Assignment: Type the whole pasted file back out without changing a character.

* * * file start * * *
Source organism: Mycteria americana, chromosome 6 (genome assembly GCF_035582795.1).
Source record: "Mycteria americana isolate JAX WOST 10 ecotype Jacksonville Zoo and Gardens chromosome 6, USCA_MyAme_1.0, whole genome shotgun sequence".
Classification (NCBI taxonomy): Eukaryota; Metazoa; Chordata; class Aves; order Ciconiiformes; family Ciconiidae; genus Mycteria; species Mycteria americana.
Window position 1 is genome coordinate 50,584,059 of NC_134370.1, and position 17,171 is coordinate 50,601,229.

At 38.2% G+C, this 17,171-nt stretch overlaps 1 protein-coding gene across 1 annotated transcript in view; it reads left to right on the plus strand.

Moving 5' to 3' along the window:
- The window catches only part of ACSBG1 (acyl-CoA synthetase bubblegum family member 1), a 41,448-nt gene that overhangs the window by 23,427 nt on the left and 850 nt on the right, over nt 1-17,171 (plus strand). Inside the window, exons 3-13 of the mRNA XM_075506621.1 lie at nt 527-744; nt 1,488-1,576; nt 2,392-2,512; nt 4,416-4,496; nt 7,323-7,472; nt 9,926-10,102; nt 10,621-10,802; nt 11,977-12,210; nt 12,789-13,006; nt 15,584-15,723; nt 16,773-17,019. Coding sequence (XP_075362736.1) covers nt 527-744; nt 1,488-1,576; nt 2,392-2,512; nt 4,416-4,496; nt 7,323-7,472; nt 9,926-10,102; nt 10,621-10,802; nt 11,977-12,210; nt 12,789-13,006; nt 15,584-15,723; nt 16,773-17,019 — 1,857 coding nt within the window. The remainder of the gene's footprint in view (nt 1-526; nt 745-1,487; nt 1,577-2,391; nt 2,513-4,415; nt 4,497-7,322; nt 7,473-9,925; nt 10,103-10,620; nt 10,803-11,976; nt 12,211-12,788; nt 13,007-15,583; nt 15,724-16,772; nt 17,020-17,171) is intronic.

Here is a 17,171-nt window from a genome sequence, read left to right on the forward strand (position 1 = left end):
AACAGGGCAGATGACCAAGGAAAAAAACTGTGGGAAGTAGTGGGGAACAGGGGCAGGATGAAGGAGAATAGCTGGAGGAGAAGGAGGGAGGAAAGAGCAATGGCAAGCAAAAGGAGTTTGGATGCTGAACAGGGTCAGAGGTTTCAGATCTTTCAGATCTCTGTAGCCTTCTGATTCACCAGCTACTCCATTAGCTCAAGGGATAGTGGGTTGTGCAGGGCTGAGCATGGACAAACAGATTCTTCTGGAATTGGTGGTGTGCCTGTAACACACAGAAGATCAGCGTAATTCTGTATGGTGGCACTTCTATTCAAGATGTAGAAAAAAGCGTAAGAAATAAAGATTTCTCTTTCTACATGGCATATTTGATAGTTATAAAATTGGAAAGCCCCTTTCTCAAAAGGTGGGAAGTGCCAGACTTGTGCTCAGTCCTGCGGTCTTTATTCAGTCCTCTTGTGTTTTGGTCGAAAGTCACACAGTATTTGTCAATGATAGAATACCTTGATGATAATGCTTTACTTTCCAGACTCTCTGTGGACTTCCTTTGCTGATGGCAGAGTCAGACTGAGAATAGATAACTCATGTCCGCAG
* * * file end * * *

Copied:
Source organism: Mycteria americana, chromosome 6 (genome assembly GCF_035582795.1).
Source record: "Mycteria americana isolate JAX WOST 10 ecotype Jacksonville Zoo and Gardens chromosome 6, USCA_MyAme_1.0, whole genome shotgun sequence".
Classification (NCBI taxonomy): Eukaryota; Metazoa; Chordata; class Aves; order Ciconiiformes; family Ciconiidae; genus Mycteria; species Mycteria americana.
Window position 1 is genome coordinate 50,584,059 of NC_134370.1, and position 17,171 is coordinate 50,601,229.

At 38.2% G+C, this 17,171-nt stretch overlaps 1 protein-coding gene across 1 annotated transcript in view; it reads left to right on the plus strand.

Moving 5' to 3' along the window:
- The window catches only part of ACSBG1 (acyl-CoA synthetase bubblegum family member 1), a 41,448-nt gene that overhangs the window by 23,427 nt on the left and 850 nt on the right, over nt 1-17,171 (plus strand). Inside the window, exons 3-13 of the mRNA XM_075506621.1 lie at nt 527-744; nt 1,488-1,576; nt 2,392-2,512; nt 4,416-4,496; nt 7,323-7,472; nt 9,926-10,102; nt 10,621-10,802; nt 11,977-12,210; nt 12,789-13,006; nt 15,584-15,723; nt 16,773-17,019. Coding sequence (XP_075362736.1) covers nt 527-744; nt 1,488-1,576; nt 2,392-2,512; nt 4,416-4,496; nt 7,323-7,472; nt 9,926-10,102; nt 10,621-10,802; nt 11,977-12,210; nt 12,789-13,006; nt 15,584-15,723; nt 16,773-17,019 — 1,857 coding nt within the window. The remainder of the gene's footprint in view (nt 1-526; nt 745-1,487; nt 1,577-2,391; nt 2,513-4,415; nt 4,497-7,322; nt 7,473-9,925; nt 10,103-10,620; nt 10,803-11,976; nt 12,211-12,788; nt 13,007-15,583; nt 15,724-16,772; nt 17,020-17,171) is intronic.

Here is a 17,171-nt window from a genome sequence, read left to right on the forward strand (position 1 = left end):
AACAGGGCAGATGACCAAGGAAAAAAACTGTGGGAAGTAGTGGGGAACAGGGGCAGGATGAAGGAGAATAGCTGGAGGAGAAGGAGGGAGGAAAGAGCAATGGCAAGCAAAAGGAGTTTGGATGCTGAACAGGGTCAGAGGTTTCAGATCTTTCAGATCTCTGTAGCCTTCTGATTCACCAGCTACTCCATTAGCTCAAGGGATAGTGGGTTGTGCAGGGCTGAGCATGGACAAACAGATTCTTCTGGAATTGGTGGTGTGCCTGTAACACACAGAAGATCAGCGTAATTCTGTATGGTGGCACTTCTATTCAAGATGTAGAAAAAAGCGTAAGAAATAAAGATTTCTCTTTCTACATGGCATATTTGATAGTTATAAAATTGGAAAGCCCCTTTCTCAAAAGGTGGGAAGTGCCAGACTTGTGCTCAGTCCTGCGGTCTTTATTCAGTCCTCTTGTGTTTTGGTCGAAAGTCACACAGTATTTGTCAATGATAGAATACCTTGATGATAATGCTTTACTTTCCAGACTCTCTGTGGACTTCCTTTGCTGATGGCAGAGTCAGACTGAGAATAGATAACTCATGTCCGCAG